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  • Cited by 3
  • Print publication year: 2010
  • Online publication date: June 2012

5 - Recent advances in comparative methods



The comparative method is one of the oldest and most widely used approaches to studying evolution. The rationale is that a group of species contains more variation than can be created in an experiment or using observations on a single species, and comparisons across species can be used to test broad questions in evolutionary theory. One of the key issues in comparative analysis is the problem of phylogeny. Phylogeny can create problems through generating non-independence of data, which compromises statistical tests, but it also generates opportunity by allowing the evolution of traits to be mapped. The modern comparative method is based on modelling the evolutionary process, using models of trait evolution to generate statistical models that can fitted to trait data.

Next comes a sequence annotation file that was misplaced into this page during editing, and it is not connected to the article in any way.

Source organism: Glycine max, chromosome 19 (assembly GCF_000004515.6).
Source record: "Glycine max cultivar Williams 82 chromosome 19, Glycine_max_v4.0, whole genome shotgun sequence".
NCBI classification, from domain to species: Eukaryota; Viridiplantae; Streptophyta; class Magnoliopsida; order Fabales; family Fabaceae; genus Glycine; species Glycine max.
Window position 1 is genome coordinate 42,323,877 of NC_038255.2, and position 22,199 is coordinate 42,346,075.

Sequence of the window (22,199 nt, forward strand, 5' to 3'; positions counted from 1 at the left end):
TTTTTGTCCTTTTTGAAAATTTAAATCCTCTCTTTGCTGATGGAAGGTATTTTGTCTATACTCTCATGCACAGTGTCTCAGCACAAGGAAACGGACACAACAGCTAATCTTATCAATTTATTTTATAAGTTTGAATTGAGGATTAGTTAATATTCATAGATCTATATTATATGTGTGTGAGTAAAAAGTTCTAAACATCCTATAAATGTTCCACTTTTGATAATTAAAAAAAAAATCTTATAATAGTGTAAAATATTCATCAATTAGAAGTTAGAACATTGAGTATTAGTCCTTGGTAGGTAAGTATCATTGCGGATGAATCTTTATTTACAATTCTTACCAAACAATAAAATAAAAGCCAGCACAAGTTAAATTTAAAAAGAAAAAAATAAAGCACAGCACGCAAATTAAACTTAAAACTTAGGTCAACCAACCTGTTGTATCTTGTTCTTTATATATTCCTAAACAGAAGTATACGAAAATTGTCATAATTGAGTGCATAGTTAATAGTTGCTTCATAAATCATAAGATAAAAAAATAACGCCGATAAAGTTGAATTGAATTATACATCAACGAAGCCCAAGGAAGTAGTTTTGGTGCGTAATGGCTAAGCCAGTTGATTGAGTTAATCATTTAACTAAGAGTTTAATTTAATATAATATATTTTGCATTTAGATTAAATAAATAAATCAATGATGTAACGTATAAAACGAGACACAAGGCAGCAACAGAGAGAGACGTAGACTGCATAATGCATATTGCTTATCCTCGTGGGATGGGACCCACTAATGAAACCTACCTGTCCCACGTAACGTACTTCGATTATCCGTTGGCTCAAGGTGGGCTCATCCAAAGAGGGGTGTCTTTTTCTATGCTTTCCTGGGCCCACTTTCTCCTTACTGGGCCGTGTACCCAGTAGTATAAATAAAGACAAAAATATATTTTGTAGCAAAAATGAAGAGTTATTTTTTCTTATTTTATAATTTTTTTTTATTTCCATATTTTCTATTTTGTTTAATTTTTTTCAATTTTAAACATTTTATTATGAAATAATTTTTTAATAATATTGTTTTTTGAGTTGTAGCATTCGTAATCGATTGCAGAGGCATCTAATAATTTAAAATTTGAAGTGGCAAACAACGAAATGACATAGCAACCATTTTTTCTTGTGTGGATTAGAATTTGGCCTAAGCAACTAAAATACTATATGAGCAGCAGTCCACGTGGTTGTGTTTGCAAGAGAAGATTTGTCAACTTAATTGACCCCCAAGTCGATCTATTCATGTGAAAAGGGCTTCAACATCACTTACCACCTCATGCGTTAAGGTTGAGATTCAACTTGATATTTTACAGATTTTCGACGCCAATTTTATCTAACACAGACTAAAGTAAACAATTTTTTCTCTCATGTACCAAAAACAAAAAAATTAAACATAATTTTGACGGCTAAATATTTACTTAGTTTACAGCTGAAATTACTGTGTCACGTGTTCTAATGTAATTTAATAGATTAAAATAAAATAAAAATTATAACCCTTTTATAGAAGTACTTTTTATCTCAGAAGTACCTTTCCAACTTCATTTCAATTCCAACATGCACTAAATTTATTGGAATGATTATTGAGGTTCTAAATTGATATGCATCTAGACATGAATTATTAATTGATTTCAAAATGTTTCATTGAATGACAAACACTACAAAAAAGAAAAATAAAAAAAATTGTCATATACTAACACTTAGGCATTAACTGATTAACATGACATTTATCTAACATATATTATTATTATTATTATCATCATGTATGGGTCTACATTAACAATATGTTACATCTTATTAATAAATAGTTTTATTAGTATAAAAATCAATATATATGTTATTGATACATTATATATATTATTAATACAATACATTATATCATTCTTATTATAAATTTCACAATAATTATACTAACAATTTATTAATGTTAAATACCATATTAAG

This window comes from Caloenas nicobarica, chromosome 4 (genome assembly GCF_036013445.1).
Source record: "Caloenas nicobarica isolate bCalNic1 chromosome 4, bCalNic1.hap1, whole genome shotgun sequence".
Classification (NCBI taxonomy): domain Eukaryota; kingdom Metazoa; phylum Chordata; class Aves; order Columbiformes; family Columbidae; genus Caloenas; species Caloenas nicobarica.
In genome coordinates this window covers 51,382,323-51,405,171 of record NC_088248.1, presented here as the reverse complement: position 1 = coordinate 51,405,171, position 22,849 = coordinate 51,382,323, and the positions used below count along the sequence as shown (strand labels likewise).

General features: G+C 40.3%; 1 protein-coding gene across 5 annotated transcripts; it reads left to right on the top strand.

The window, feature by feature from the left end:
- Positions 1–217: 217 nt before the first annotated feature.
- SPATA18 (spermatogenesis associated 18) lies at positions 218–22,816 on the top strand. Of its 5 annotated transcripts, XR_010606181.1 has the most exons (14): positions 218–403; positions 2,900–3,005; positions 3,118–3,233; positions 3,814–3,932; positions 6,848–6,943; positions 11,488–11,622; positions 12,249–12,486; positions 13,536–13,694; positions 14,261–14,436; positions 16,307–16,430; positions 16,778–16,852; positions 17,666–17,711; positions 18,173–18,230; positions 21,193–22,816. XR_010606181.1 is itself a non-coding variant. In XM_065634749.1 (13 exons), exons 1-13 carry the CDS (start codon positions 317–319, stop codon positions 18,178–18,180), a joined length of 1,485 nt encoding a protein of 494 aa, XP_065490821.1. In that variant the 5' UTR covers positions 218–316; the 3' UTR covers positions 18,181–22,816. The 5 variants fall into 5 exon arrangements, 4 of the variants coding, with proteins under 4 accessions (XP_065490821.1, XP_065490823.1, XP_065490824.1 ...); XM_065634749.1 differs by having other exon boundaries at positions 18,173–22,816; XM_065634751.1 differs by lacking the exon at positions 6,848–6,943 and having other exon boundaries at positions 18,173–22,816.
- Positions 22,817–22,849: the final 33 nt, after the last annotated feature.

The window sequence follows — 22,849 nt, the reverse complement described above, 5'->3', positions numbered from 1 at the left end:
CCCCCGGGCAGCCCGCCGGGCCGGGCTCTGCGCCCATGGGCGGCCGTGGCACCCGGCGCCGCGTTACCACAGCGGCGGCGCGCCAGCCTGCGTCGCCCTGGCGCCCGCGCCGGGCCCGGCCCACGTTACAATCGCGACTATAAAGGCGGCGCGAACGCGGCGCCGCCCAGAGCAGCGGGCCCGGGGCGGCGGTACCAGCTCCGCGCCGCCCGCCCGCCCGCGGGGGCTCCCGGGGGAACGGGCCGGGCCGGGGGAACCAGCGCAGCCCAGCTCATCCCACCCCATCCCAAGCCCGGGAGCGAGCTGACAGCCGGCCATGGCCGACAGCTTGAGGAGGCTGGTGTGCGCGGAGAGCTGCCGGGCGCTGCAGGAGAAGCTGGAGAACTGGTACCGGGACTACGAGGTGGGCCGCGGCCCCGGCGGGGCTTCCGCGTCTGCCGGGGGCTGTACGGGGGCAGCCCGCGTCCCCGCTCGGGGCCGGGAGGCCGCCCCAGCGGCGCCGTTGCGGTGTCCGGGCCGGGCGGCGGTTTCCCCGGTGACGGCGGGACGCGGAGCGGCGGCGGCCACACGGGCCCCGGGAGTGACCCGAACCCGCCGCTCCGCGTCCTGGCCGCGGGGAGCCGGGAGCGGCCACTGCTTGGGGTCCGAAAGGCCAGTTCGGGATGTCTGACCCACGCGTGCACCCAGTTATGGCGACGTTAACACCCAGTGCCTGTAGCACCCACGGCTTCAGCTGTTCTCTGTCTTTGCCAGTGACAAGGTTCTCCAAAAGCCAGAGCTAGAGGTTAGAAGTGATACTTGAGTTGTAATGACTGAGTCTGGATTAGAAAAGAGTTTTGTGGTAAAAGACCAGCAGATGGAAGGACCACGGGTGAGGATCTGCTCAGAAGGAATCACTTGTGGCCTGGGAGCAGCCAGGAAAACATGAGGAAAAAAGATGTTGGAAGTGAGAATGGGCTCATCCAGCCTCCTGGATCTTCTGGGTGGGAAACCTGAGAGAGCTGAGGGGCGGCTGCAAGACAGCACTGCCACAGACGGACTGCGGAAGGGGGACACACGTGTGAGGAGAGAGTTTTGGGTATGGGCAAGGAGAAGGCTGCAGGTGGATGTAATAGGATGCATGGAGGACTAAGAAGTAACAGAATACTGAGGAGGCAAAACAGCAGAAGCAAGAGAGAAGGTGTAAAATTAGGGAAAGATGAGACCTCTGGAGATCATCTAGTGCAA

We review a range of the current models and techniques used in comparative analysis. We begin by looking at techniques for modelling continuous traits, concentrating on methods for measuring variation in the rate of evolution through time, speciational modes of evolution, constraints on traits and variable levels of phylogenetic dependence. We then look at issues of uncertainty in data and how this may be incorporated, including uncertainty resulting from phylogenetic error, measurement error and other forms of non-independence. Developments on the analysis of discrete traits are described, including the use of modern Bayesian model averaging and selection methods. Finally we describe how the links between macroevolution (speciation and extinction) and trait evolution can be uncovered.

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